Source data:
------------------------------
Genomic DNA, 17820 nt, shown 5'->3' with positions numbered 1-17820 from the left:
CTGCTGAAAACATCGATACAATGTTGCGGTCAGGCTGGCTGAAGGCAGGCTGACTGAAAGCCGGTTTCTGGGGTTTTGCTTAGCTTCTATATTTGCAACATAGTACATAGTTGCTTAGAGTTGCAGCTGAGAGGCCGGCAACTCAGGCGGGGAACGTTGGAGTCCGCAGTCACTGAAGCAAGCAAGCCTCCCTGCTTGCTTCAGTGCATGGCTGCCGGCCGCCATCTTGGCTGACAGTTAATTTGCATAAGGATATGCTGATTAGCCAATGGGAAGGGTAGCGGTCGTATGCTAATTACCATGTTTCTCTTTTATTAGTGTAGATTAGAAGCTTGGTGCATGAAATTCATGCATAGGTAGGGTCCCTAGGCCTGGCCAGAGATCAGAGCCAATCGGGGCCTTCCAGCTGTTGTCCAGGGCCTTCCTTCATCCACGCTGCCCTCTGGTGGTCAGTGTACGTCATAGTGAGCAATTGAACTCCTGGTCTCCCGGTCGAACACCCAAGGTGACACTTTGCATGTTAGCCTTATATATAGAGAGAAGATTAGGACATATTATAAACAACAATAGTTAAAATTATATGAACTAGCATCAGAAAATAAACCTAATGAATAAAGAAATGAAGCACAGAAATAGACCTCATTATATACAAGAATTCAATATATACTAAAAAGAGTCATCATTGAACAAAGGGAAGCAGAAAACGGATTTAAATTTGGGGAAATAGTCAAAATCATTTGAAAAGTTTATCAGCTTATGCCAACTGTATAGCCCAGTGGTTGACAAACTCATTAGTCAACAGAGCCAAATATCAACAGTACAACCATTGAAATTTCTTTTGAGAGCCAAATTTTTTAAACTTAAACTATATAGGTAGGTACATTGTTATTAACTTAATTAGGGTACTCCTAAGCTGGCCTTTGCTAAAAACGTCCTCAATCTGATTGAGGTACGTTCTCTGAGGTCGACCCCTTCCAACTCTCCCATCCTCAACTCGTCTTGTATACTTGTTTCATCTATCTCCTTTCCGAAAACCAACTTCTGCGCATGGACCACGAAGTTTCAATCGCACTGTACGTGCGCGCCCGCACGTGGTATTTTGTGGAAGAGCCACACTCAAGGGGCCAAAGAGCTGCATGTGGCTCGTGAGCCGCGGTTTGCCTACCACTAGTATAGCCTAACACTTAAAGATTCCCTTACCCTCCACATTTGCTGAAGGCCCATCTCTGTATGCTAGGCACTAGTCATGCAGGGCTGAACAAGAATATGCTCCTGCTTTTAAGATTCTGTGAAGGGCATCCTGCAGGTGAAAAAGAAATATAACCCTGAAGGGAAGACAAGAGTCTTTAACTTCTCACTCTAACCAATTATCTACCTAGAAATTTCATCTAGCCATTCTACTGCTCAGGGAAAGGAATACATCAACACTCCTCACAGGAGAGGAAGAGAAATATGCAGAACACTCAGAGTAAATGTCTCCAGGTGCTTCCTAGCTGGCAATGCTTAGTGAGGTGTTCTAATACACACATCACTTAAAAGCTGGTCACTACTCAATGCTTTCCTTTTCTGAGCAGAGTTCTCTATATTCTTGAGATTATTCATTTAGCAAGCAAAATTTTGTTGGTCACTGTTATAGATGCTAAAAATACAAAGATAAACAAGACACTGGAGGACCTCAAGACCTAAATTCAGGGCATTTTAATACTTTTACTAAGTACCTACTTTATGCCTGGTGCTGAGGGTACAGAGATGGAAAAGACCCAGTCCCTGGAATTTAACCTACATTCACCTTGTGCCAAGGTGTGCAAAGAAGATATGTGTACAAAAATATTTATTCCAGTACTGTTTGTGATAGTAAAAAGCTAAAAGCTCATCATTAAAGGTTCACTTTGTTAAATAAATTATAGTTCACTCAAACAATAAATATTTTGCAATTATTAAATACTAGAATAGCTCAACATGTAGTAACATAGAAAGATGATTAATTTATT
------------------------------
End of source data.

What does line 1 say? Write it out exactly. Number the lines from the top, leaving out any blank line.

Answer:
Genomic DNA, 17820 nt, shown 5'->3' with positions numbered 1-17820 from the left: